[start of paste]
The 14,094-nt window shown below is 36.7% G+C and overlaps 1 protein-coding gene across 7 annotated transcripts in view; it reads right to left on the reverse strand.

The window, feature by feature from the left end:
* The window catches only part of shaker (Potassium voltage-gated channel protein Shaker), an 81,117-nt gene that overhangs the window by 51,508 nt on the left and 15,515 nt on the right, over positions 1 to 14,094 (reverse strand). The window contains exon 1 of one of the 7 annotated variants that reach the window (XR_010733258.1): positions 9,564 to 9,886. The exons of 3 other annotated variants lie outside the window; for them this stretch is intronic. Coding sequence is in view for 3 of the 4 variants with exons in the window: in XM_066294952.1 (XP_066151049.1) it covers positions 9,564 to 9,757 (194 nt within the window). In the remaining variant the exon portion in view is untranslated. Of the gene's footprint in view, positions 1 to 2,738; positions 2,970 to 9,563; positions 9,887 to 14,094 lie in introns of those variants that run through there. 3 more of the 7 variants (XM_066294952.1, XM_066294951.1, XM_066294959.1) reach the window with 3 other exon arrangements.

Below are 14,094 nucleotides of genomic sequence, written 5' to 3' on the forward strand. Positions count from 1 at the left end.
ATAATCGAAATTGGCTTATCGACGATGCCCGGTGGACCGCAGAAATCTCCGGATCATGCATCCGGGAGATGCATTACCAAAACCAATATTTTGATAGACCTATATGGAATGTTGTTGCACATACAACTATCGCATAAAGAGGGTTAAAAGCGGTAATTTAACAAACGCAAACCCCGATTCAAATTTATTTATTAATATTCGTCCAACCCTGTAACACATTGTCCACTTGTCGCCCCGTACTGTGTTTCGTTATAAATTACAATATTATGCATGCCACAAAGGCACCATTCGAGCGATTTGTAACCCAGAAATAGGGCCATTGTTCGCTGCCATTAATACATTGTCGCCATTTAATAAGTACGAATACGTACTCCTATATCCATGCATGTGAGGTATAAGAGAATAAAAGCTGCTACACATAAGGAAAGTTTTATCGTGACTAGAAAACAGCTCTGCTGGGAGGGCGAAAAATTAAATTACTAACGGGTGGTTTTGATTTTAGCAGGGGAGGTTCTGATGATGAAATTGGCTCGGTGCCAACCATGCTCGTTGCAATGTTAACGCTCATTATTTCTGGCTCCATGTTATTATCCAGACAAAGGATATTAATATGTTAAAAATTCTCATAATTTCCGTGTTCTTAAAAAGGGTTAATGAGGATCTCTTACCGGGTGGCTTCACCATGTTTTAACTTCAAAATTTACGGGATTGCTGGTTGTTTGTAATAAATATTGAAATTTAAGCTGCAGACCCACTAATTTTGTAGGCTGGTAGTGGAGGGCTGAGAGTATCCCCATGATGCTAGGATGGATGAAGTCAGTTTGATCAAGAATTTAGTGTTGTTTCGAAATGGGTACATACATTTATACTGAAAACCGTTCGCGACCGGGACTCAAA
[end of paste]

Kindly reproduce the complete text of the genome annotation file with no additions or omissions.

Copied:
The 14,094-nt window shown below is 36.7% G+C and overlaps 1 protein-coding gene across 7 annotated transcripts in view; it reads right to left on the reverse strand.

The window, feature by feature from the left end:
* The window catches only part of shaker (Potassium voltage-gated channel protein Shaker), an 81,117-nt gene that overhangs the window by 51,508 nt on the left and 15,515 nt on the right, over positions 1 to 14,094 (reverse strand). The window contains exon 1 of one of the 7 annotated variants that reach the window (XR_010733258.1): positions 9,564 to 9,886. The exons of 3 other annotated variants lie outside the window; for them this stretch is intronic. Coding sequence is in view for 3 of the 4 variants with exons in the window: in XM_066294952.1 (XP_066151049.1) it covers positions 9,564 to 9,757 (194 nt within the window). In the remaining variant the exon portion in view is untranslated. Of the gene's footprint in view, positions 1 to 2,738; positions 2,970 to 9,563; positions 9,887 to 14,094 lie in introns of those variants that run through there. 3 more of the 7 variants (XM_066294952.1, XM_066294951.1, XM_066294959.1) reach the window with 3 other exon arrangements.

Below are 14,094 nucleotides of genomic sequence, written 5' to 3' on the forward strand. Positions count from 1 at the left end.
ATAATCGAAATTGGCTTATCGACGATGCCCGGTGGACCGCAGAAATCTCCGGATCATGCATCCGGGAGATGCATTACCAAAACCAATATTTTGATAGACCTATATGGAATGTTGTTGCACATACAACTATCGCATAAAGAGGGTTAAAAGCGGTAATTTAACAAACGCAAACCCCGATTCAAATTTATTTATTAATATTCGTCCAACCCTGTAACACATTGTCCACTTGTCGCCCCGTACTGTGTTTCGTTATAAATTACAATATTATGCATGCCACAAAGGCACCATTCGAGCGATTTGTAACCCAGAAATAGGGCCATTGTTCGCTGCCATTAATACATTGTCGCCATTTAATAAGTACGAATACGTACTCCTATATCCATGCATGTGAGGTATAAGAGAATAAAAGCTGCTACACATAAGGAAAGTTTTATCGTGACTAGAAAACAGCTCTGCTGGGAGGGCGAAAAATTAAATTACTAACGGGTGGTTTTGATTTTAGCAGGGGAGGTTCTGATGATGAAATTGGCTCGGTGCCAACCATGCTCGTTGCAATGTTAACGCTCATTATTTCTGGCTCCATGTTATTATCCAGACAAAGGATATTAATATGTTAAAAATTCTCATAATTTCCGTGTTCTTAAAAAGGGTTAATGAGGATCTCTTACCGGGTGGCTTCACCATGTTTTAACTTCAAAATTTACGGGATTGCTGGTTGTTTGTAATAAATATTGAAATTTAAGCTGCAGACCCACTAATTTTGTAGGCTGGTAGTGGAGGGCTGAGAGTATCCCCATGATGCTAGGATGGATGAAGTCAGTTTGATCAAGAATTTAGTGTTGTTTCGAAATGGGTACATACATTTATACTGAAAACCGTTCGCGACCGGGACTCAAA